That tall position makes for superb visibility, plenty of headroom, a very comfortable seating position, and ease of parking, although it’s compromised by a driver’s side foot well that’s too narrow. The inability to stretch my foot out just an extra inch or two proved very frustrating. Power pedals are standard equipment on the Limited and very helpful for shorter drivers; oddly, they’re not available on the two lower models, even as options. The window ledge is very wide and makes for a great armrest.

Rear-seat passengers also enjoy the excellent visibility, along with a great deal of legroom. The seats are supportive and very comfortable; this is a car for long hauls.

Power comes exclusively from a 3.0-litre Duratec V6 engine, making 203 hp and 207 lb-ft of torque; it’s available in front-wheel-drive or with an all-wheel-drive, torque-on-demand system that runs in front-wheel until it slips. Should that happen, up to 100 per cent of torque is seamlessly transferred to whatever wheels have traction. In FWD models, a six-speed automatic is standard equipment; a continuously-variable transmission (CVT) is optional on the base SE in FWD, and is the only transmission available with all-wheel-drive models.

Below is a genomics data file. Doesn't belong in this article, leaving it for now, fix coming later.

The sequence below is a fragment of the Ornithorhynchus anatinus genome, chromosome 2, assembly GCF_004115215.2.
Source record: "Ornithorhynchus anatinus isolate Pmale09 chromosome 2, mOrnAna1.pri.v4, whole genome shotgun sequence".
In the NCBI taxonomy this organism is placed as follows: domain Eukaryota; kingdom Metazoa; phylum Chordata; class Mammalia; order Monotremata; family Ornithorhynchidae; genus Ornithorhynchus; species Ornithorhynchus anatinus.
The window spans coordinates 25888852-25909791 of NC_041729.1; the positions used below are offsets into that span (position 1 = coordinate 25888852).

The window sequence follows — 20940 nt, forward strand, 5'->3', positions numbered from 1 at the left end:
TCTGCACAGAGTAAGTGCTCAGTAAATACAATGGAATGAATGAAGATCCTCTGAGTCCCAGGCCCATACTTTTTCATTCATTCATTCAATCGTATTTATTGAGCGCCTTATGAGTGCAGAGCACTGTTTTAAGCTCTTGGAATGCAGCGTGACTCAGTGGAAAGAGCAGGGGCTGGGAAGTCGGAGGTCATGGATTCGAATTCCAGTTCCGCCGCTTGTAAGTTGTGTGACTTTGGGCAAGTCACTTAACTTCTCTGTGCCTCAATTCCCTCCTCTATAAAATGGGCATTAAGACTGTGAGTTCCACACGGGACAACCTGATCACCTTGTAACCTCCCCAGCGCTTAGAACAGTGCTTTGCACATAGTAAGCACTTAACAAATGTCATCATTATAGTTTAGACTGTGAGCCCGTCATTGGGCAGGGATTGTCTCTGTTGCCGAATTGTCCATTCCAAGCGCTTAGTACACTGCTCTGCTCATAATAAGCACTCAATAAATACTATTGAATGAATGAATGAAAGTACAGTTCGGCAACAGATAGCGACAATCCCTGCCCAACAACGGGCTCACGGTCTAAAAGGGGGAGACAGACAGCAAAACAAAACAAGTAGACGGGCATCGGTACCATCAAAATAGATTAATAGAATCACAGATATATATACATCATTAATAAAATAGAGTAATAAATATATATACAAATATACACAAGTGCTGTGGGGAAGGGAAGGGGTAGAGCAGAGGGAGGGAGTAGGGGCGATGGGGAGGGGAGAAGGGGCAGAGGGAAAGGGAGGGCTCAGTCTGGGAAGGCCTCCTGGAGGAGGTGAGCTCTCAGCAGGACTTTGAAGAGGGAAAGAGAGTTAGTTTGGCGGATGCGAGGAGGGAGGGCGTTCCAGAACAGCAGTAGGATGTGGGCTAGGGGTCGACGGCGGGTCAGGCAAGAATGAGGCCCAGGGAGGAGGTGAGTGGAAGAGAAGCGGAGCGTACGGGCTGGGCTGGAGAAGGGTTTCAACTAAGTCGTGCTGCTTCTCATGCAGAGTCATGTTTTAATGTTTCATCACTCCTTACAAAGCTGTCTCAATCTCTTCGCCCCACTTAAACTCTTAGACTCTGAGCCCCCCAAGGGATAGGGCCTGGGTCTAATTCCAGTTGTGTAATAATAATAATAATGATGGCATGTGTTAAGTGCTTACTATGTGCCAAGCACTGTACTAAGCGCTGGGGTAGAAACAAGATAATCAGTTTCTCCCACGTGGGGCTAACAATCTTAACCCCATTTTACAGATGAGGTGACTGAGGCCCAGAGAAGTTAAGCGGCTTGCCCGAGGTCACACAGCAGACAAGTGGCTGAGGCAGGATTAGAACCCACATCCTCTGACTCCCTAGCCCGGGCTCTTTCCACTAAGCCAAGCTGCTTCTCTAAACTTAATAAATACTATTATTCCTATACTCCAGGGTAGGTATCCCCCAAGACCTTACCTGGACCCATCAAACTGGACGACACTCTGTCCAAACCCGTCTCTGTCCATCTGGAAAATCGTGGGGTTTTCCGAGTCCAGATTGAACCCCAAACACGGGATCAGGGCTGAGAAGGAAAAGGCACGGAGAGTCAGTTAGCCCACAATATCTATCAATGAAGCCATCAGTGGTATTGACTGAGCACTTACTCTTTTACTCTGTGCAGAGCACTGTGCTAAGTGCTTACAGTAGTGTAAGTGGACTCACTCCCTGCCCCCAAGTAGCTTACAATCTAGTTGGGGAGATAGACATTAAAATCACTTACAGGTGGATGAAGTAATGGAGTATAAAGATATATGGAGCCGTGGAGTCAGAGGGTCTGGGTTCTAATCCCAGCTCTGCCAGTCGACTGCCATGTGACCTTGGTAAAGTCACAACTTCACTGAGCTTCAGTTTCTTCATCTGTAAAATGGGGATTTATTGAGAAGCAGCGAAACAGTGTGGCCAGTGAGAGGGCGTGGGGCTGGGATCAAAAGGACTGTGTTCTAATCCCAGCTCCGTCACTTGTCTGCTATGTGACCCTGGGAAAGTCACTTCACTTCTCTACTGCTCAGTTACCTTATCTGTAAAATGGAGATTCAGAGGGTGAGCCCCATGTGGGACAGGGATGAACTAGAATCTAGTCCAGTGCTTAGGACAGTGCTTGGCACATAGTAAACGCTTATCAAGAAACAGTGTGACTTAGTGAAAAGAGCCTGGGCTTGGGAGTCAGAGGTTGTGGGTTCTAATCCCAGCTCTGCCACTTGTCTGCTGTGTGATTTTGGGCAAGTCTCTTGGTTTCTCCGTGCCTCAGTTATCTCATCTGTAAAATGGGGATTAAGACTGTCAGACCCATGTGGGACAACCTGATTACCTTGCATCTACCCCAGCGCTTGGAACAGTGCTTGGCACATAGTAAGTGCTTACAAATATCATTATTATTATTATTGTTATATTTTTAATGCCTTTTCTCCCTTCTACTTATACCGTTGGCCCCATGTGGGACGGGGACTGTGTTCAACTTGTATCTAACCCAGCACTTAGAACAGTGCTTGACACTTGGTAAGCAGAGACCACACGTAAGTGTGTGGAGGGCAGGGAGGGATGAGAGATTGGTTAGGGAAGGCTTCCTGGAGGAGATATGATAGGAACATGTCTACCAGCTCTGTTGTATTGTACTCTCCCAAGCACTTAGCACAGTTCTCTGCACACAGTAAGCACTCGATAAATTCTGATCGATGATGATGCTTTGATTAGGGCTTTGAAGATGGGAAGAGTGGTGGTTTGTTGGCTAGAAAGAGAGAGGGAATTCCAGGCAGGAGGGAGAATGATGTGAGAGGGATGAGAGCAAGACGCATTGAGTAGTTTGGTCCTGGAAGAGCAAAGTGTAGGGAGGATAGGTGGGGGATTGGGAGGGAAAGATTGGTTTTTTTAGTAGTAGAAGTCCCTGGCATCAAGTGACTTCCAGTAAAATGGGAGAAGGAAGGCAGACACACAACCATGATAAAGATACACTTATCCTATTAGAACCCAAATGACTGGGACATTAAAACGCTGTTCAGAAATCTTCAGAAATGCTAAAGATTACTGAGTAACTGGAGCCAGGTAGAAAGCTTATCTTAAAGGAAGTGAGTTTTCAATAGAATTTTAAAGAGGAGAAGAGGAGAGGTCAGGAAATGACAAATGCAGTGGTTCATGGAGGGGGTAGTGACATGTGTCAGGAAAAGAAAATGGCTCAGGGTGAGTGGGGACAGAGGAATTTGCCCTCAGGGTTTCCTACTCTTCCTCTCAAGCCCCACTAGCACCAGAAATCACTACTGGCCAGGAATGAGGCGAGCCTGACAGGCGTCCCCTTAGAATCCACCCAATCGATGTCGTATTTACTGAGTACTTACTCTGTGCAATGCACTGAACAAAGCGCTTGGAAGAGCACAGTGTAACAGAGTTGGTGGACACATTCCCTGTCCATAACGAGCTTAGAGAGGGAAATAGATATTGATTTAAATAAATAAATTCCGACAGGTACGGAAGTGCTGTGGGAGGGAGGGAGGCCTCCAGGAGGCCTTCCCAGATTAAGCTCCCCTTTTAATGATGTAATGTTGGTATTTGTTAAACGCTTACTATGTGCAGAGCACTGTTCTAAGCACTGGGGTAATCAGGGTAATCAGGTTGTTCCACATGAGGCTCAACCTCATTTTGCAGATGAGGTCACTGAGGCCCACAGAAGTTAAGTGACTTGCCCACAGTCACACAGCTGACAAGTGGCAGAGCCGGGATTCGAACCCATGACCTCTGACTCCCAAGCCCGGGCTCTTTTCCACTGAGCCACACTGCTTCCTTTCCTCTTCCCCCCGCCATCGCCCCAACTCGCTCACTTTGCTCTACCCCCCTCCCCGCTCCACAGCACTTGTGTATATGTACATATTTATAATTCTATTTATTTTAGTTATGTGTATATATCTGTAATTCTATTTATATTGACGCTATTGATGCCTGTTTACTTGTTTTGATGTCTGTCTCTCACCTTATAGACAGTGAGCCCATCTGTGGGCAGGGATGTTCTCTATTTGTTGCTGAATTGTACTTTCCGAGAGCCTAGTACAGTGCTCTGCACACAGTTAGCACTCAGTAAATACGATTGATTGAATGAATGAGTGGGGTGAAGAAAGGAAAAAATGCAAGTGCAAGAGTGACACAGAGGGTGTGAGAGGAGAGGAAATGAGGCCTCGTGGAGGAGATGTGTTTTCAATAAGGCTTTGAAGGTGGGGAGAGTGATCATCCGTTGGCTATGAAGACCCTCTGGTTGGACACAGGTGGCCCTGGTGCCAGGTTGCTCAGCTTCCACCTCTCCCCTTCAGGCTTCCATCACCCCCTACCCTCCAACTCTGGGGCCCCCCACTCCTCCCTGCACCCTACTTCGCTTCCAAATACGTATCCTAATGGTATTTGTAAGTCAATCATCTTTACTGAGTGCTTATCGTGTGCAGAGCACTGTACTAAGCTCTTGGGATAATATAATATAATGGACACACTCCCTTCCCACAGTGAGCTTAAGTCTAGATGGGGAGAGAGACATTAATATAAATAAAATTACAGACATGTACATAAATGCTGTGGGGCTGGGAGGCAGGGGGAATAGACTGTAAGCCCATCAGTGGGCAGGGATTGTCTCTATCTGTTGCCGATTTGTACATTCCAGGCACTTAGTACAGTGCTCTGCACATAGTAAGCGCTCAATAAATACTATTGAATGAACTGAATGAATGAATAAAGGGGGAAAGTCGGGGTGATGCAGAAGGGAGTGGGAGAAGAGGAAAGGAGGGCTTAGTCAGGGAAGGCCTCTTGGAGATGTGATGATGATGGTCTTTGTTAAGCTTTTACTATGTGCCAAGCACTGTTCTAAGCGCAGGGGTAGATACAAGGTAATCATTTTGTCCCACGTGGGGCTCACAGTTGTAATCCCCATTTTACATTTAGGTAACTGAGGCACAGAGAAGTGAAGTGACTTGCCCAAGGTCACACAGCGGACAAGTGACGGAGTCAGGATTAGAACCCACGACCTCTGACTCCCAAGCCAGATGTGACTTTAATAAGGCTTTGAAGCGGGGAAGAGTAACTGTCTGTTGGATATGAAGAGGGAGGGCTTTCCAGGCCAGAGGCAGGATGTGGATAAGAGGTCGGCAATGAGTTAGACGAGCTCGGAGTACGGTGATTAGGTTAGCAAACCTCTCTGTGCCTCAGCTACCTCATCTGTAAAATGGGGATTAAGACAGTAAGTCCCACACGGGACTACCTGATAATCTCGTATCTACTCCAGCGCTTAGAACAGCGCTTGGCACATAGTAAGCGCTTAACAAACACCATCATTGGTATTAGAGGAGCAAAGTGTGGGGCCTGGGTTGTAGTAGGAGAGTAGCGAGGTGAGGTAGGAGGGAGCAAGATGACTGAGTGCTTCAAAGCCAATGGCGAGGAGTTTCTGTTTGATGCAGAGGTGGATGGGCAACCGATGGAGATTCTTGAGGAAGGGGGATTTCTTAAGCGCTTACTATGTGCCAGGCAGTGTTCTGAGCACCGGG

2005 Ford Five Hundred SEL AWD

2005 Ford Five Hundred SEL AWD

2005 Ford Five Hundred SEL AWD
2005 Ford Five Hundred SEL AWD. Photos: Paul Williams. Click image to enlarge

I had the six-speed on my FWD Limited tester. If the Five Hundred has a glaring fault, it’s here; this transmission seems to have been chosen for its fuel economy, with an annoyingly short first gear and a tendency to downshift whenever the engine’s asked to provide even a little passing power, since it spends most of its time in overdrive. The result is that when you want to speed up a little, you either get leisurely acceleration with a light pedal, or a downshift when pressed a bit harder. My mileage, in real-world combined driving, was 11.3 L/100km.

The Five Hundred’s handling is much nimbler than one would think. Sitting high in this fairly large sedan, you almost expect it to wallow around corners like an old LTD; instead, response is more akin to the smaller Focus. There’s no torque steer, and there’s enough input through the wheel that you feel like you’re driving instead of merely pointing it on the straightaway. The brakes bring it down quickly and smoothly, and performed very well in a simulated panic stop.

In previous years, I’d found a lot of minor build-quality issues on Ford test cars, but the Five Hundred, made in Chicago, seemed screwed together very well. There’s a lot of plastic in the dash, but it’s textured and the entire package is quite elegant. A central clock is more ornamental than functional, being a bit tough to read with its silver hands on a beige face, but there’s a digital one in the radio, and the analogue version adds a nice finishing touch to the dash and glows attractively at night.